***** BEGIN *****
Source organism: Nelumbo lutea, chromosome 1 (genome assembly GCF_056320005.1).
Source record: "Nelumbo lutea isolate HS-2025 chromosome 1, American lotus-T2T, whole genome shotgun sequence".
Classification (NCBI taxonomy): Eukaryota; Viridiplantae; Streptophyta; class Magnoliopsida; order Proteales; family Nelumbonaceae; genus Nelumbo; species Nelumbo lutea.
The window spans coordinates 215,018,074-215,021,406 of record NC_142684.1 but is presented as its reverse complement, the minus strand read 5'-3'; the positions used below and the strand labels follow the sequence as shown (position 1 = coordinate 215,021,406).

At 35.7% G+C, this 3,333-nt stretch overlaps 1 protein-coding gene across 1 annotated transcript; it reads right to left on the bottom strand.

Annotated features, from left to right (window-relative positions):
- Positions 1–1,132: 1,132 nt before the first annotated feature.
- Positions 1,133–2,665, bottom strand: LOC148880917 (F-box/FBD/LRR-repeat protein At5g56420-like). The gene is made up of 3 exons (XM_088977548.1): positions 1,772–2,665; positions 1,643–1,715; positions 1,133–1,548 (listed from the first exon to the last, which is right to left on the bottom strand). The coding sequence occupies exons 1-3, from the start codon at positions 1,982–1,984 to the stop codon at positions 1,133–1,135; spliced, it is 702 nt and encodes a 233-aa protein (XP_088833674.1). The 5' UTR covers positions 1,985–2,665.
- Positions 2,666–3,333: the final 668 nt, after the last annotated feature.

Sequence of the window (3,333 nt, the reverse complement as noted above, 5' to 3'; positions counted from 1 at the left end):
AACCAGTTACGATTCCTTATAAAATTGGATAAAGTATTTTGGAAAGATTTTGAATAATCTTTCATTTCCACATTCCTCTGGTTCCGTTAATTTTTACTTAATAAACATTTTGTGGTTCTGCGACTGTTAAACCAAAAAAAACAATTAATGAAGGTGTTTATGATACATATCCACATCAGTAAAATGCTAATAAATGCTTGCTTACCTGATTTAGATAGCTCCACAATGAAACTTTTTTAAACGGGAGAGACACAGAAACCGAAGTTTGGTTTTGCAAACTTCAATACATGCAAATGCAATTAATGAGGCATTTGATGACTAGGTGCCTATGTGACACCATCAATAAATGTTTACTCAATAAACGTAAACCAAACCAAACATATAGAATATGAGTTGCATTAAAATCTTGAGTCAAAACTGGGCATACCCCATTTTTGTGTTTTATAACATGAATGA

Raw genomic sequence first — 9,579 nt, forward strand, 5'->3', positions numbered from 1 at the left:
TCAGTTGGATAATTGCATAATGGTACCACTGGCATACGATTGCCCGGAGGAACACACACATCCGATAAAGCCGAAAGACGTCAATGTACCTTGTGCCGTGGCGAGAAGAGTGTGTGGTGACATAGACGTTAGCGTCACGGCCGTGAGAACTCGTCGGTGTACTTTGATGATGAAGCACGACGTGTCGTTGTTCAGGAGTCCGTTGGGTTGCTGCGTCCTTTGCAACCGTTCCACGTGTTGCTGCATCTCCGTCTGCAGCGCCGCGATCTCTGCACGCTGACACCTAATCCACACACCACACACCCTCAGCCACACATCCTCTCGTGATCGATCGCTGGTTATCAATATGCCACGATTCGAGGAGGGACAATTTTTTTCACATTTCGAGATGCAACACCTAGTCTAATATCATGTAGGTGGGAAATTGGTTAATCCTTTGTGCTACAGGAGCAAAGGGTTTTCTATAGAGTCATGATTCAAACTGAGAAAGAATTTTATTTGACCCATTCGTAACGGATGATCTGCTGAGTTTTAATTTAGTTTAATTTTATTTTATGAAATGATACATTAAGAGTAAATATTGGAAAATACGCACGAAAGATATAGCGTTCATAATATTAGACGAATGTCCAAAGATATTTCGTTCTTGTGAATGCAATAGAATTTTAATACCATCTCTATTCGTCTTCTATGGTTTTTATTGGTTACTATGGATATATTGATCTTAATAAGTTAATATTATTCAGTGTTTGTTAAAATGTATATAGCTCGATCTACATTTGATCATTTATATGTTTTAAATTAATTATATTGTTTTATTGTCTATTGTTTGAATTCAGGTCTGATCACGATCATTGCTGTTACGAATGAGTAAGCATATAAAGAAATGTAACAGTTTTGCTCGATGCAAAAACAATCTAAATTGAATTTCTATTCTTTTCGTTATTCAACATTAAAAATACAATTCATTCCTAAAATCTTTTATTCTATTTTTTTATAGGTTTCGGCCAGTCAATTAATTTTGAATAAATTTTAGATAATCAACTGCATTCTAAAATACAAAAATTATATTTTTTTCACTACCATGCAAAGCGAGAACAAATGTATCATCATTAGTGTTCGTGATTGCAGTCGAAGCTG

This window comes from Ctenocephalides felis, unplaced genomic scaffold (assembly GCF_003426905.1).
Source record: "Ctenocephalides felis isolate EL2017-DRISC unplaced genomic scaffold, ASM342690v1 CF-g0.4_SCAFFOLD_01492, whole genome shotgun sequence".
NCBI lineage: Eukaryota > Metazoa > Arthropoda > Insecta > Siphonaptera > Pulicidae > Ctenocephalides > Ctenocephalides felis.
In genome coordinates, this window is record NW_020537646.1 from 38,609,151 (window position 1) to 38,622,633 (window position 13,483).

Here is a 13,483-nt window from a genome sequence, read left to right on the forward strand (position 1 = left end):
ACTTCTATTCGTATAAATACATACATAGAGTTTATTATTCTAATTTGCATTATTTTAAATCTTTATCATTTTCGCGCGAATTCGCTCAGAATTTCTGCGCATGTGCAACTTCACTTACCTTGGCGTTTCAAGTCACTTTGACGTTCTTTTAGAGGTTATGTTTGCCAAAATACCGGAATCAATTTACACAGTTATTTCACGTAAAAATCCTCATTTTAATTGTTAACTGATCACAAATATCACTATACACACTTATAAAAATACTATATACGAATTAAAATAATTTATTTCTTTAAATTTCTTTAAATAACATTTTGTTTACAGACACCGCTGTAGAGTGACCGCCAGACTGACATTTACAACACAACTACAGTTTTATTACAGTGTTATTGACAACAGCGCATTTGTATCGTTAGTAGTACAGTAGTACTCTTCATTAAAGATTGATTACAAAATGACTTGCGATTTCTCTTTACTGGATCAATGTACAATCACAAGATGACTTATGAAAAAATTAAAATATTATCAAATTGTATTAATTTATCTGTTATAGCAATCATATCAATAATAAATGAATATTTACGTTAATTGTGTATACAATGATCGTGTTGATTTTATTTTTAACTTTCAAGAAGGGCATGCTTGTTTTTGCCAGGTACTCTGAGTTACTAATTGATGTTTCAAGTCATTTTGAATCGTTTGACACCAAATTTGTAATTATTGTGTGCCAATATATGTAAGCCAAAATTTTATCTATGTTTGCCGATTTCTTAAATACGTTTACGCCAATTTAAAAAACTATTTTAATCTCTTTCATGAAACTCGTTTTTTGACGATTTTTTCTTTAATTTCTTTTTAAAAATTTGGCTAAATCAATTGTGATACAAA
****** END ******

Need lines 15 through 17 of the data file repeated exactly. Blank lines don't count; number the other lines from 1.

Source record: "Ctenocephalides felis isolate EL2017-DRISC unplaced genomic scaffold, ASM342690v1 CF-g0.4_SCAFFOLD_01492, whole genome shotgun sequence".
NCBI lineage: Eukaryota > Metazoa > Arthropoda > Insecta > Siphonaptera > Pulicidae > Ctenocephalides > Ctenocephalides felis.
In genome coordinates, this window is record NW_020537646.1 from 38,609,151 (window position 1) to 38,622,633 (window position 13,483).